You must have many heroes in the industry, if there was one gig in history that you could go back to and be present at, what would that be?
I actually get most excited about that early gig moment. I wish I was there when, say, Blur or Neil Young did their first club show. We were coming up at the same time as Adele and I remember her playing a show at The George IV pub in Chiswick. It was 100-150 people in the room and it was awesome.
Was that love for new music part of the motivation behind setting up Communion?
Absolutely. Also to be a purveyor of quality. It is an incubator and a discovery platform to help grow and develop artists. A lot of acts have come through Communion over the years and have gone on to do really well, like Bears Den.
And I guess Communion dovetails perfectly with OMEARA. What is the idea behind the venue?
From travelling the world, I’ve experienced a number of different ways of how getting together with friends and having a drink can be done. It felt like there was an opportunity in London to challenge the status quo of what a music venue is or what a cocktail bar might be so a lot of the ideas here are transplanted from other parts of the world.
Every cocktail is authored from scratch, a far-cry from the traditional English pub like my late-Grandfather’s in Walthamstow, and every music show we put on is a premium gig, creating those ‘I was there’ moments.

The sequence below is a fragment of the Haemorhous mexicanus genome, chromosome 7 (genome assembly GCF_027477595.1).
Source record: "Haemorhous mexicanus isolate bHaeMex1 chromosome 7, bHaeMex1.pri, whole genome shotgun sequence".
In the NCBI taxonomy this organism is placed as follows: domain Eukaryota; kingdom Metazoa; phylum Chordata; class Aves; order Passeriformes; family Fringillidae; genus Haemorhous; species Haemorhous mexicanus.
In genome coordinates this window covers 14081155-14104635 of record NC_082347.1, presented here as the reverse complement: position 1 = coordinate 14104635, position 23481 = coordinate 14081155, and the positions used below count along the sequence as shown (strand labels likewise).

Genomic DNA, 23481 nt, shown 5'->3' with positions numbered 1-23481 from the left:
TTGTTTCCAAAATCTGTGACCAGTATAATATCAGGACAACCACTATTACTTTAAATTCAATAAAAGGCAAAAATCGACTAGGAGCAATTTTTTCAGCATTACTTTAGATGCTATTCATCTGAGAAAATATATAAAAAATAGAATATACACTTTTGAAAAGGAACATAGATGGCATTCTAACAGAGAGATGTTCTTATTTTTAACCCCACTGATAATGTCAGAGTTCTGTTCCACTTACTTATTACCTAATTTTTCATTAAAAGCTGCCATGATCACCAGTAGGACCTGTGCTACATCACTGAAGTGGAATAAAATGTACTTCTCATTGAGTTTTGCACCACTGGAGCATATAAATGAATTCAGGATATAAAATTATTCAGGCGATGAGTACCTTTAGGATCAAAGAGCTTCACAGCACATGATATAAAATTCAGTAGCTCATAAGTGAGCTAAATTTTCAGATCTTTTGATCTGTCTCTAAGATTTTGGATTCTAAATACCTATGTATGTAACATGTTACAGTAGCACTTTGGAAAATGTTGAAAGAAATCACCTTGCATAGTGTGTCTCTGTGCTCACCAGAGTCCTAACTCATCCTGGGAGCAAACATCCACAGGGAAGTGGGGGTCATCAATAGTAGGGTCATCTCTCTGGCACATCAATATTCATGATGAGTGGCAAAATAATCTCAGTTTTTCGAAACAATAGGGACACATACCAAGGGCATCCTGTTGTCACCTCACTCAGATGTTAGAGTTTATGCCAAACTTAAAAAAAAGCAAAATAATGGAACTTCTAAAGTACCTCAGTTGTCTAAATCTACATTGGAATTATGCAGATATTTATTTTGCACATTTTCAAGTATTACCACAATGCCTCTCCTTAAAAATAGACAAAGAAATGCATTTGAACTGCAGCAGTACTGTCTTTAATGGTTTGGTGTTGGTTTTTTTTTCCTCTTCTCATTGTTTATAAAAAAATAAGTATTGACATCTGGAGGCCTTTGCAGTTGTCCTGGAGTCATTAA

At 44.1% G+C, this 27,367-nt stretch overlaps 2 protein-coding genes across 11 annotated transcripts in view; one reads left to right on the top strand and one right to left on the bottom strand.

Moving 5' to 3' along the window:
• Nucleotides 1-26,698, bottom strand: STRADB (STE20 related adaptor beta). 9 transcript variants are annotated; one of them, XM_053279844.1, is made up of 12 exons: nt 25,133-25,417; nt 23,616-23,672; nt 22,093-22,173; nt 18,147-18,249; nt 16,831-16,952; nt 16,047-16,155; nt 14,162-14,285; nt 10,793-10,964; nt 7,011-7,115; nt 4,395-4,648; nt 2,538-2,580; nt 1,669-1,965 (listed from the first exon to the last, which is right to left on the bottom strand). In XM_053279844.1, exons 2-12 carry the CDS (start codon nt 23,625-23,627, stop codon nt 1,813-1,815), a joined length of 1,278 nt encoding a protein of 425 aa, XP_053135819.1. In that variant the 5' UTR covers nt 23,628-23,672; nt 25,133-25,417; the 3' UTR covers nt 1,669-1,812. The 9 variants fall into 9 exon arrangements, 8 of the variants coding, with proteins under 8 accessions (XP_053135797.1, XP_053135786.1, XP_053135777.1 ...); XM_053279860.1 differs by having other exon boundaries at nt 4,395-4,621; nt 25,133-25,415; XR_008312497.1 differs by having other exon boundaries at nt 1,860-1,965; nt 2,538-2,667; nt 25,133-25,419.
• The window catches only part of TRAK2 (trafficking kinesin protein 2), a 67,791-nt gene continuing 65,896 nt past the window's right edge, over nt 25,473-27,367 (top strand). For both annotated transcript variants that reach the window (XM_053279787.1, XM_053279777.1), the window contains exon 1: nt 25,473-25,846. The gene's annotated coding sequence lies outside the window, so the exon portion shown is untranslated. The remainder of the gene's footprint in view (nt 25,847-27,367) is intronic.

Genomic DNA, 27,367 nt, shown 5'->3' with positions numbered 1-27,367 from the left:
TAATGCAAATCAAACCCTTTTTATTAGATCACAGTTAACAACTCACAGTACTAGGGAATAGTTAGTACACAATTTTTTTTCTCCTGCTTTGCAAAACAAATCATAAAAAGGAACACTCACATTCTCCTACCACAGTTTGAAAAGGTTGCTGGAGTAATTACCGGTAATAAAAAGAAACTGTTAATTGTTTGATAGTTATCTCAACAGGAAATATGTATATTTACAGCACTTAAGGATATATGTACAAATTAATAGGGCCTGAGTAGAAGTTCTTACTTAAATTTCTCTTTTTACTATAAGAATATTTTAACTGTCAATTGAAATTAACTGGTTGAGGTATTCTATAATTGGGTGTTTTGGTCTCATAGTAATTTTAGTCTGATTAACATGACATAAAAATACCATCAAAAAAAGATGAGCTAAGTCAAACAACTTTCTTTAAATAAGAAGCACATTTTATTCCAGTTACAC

I think we are one of seven or eight venues that are challenging the norm. Over the coming years with people doing this, London will hopefully become a leading cultural city again. I think it is quite widely recognised that it has dropped behind the likes of New York, Berlin, Amsterdam and even Copenhagen.
Is there any music you are listening to currently which you think the Iris readers should specifically look out for?
Yes, there is some great stuff on at the moment. Jorja Smith, Liv Dawson and Maggie Rogers are three female artists who are really promising and exciting at the moment. There are others that Communion are investing a lot in; Dan Croll, Banfi and Joseph J. Jones. All three have records out this year, so if you get on it quickly you’ll get the bragging rights among your friends!
Desert Island Discs in 30-seconds – one song, one book and one luxury.
One song: Ooh La La by The Faces
One book: 98.6 Degrees by Cody Lundin
One luxury: My Dog, Blue
You wouldn’t pick one of your songs then?
<Laughs> Can you imagine being by yourself and only having your own song? Plus, if I wanted to hear one of our songs, I’d probably just sing it!
What's in store for Mumford and Sons in 2017/18?
We’re working on our fourth full-length album. But it is difficult. Whether it is a mixture of not having all the stories to be told yet or not having the way to articulate those stories. It takes time, you can’t just decide when you’re going to go and make a record, it almost has to make itself and then you go into the studio to record it.
And is it going to be a new direction? There was a lot of talk about the change in sound from the first two albums to your third, Wilder Mind.
I think there was probably more made of the directional change on Wilder Mind than needed to be. The reality is that all of the songs sit side-by-side without there needing to be any change of feel or mood. There was a slight change in instrumentation but it wasn’t as much of a shift as was made out.
I don’t know what instruments we’ll end up employing for this record but it will always just be four guys from London who write stories about their lives.
Words by Simon Lamb. The Iris Letter March 2017.